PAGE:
Black Metal, you’ve come a long way, baby. I remember when you were just a glimmer in Quarthon‘s eye. A thrash n’ glam amalgamation with a heavy bend towards the Satanic. Judas Priest worship, black leather, and tin-shed recording studios; the early days of DIY metal labels.
While Venom and Bathory both pioneered what would retroactively be named ‘first wave’ black metal, it’s the Norwegian ‘second wave’ that probably gets the most attention. Burzum, Immortal, Emperor, Mayhem, and Darkthrone were essentially the Big 5 of Norwegian BM during the early 90s. Taking mostly stylistic cues from their forerunners, Norwegian BM bands made their production as battered and decayed as possible. While technically proficient (lookin’ at you, Immortal), a lot of second wave sounded intentionally shitty. Heavy on the blast beats and with an ultra-boner for the tremolo knob.
From here, we get ‘third wave’ black metal, which was never really a thing. It was used as a placeholder sub-sub-genre to explain the burgeoning bedroom black metal scene gaining steam in the early 00s. One man bands living out corpse-paint dreams with nothing but a black Randy Rhodes and a MacBook.
Like I said, ‘third wave’ was never really a thing, but it sparked a movement of legitimate black metal bands with multiple members. The BM coming out of the northwest was informally labeled Cascadian Black Metal (much to the chagrin of older heshers, who fucking hated the term), which itself fell under the umbrella of the newly minted term, U.S. Black Metal. USBM was characterized by extremely lo-fi, buzzing production (imagine a wasp’s nest stuffed into the muffler of a Honda Civic); minor key plucking; a plodding tempo, pained vocals, and a sense of suffocation. There were actually a slew of decent USBM bands fitting this description, but the one you’ve probably heard of, and the one that definitely got the lion’s share of press was a one-man project called Xasthur.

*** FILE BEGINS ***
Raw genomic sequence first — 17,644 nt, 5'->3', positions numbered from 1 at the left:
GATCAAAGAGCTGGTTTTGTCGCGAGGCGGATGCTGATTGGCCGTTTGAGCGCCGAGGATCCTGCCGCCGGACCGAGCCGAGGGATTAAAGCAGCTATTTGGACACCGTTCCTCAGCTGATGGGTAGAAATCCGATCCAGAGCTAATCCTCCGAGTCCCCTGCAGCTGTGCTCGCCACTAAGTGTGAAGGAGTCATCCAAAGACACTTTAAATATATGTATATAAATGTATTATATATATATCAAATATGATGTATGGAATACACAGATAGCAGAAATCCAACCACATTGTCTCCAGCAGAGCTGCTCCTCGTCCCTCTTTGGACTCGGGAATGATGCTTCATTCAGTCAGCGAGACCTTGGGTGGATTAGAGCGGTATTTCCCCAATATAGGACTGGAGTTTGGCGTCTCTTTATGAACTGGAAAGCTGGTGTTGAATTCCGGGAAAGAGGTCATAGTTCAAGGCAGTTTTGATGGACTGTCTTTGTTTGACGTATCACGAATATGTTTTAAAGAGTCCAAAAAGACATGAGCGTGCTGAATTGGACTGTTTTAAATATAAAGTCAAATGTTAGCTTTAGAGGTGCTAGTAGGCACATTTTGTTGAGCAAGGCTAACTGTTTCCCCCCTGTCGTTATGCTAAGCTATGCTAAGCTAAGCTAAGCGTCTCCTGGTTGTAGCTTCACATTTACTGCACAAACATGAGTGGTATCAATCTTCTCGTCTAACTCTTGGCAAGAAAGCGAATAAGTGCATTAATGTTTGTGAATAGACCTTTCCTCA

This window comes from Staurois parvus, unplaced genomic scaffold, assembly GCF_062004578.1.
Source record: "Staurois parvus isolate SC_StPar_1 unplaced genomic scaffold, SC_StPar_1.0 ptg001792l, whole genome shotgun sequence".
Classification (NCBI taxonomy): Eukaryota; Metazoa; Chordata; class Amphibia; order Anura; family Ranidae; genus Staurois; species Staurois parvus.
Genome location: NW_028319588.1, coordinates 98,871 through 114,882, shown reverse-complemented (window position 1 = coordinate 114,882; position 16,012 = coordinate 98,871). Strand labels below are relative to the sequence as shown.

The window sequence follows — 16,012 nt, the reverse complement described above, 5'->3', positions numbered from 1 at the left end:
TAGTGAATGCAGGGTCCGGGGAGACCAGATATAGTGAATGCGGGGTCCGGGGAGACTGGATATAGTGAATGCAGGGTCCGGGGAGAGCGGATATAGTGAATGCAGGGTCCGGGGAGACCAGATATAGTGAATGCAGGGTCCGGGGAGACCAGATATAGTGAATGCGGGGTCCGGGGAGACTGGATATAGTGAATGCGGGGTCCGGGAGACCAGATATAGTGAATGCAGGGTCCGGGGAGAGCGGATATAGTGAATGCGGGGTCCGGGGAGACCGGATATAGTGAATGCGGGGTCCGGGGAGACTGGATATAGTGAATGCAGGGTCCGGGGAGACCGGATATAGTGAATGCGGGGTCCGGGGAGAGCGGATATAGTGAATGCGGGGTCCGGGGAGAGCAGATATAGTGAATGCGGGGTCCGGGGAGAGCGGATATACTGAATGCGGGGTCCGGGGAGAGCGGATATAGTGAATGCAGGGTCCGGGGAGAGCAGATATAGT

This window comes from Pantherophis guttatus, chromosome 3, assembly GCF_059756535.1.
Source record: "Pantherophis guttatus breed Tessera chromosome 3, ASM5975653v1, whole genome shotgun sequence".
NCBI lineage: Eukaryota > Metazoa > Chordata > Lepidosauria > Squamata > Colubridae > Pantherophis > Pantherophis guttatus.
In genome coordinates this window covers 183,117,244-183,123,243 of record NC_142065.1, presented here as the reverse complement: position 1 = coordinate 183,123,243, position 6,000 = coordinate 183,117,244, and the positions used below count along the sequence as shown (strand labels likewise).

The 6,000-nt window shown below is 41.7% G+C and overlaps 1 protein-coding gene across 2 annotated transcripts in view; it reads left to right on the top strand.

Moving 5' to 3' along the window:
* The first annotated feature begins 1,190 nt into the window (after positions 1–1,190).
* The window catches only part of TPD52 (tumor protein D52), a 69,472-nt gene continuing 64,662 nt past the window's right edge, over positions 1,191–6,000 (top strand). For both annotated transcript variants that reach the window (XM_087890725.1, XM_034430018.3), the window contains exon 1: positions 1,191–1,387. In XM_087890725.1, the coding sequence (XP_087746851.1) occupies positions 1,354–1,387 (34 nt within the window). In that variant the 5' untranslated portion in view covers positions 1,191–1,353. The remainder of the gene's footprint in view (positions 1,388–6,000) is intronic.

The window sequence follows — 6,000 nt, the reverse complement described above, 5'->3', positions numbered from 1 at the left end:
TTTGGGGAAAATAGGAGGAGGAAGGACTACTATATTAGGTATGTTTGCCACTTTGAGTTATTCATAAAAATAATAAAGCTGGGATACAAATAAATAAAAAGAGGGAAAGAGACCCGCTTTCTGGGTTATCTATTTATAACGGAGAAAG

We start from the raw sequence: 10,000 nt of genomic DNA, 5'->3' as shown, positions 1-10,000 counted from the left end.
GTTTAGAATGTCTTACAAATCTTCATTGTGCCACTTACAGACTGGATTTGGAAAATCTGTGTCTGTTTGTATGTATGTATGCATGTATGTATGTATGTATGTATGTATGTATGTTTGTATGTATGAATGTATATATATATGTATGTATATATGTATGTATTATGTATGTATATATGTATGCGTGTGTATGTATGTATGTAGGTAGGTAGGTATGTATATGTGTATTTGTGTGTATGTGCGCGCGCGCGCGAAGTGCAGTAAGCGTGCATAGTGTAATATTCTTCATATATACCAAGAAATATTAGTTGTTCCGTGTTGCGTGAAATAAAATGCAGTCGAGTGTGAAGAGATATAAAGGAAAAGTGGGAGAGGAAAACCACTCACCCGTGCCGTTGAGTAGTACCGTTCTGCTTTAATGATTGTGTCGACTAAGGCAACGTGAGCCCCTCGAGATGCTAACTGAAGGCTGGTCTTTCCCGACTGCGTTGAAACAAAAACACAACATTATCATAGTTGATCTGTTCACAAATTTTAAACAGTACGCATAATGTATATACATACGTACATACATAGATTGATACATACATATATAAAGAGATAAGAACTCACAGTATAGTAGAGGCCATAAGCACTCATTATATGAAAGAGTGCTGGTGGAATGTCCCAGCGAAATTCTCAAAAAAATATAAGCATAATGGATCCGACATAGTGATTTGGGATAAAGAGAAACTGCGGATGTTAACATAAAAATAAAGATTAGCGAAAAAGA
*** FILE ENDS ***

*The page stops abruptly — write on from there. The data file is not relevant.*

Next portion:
Fast forward to 2013. I haven’t been on the metal train for a while; almost two years now. I was all about that shit for a long time, but it was keeping from broadening my tastes, so I set my Bathory first-presses aside, and took the huge Coffins back patch off my jacket. A friend of mine is a relative newcomer to black metal, and the shit he sends me now occasionally blows my mind; if only because it’s not where I would’ve ever expected the genre to go.
Enter Deafheaven, a San Francisco-based duo who play a seemingly oxymoronic blend of triumphant, uplifting black metal; dispelling the death-cult morbidity of their predecessors. In fact, as I listened to their latest album (an advance release stream over at Pitchfork), it kept reminding me of the post-hardcore screamo scenes of the 90s. A very emotive, complex, almost life-affirming sound. Not the shit I’d ever normally associate with black metal. It gets a little post-rockish at times with some noodling here and there, but overall, the album is a beautiful entry into the current state of USBM. I still think of black metal by way of what I got into when I first heard the term, but how cool is it that the genre as a whole has evolved so intricately in its relatively short existence?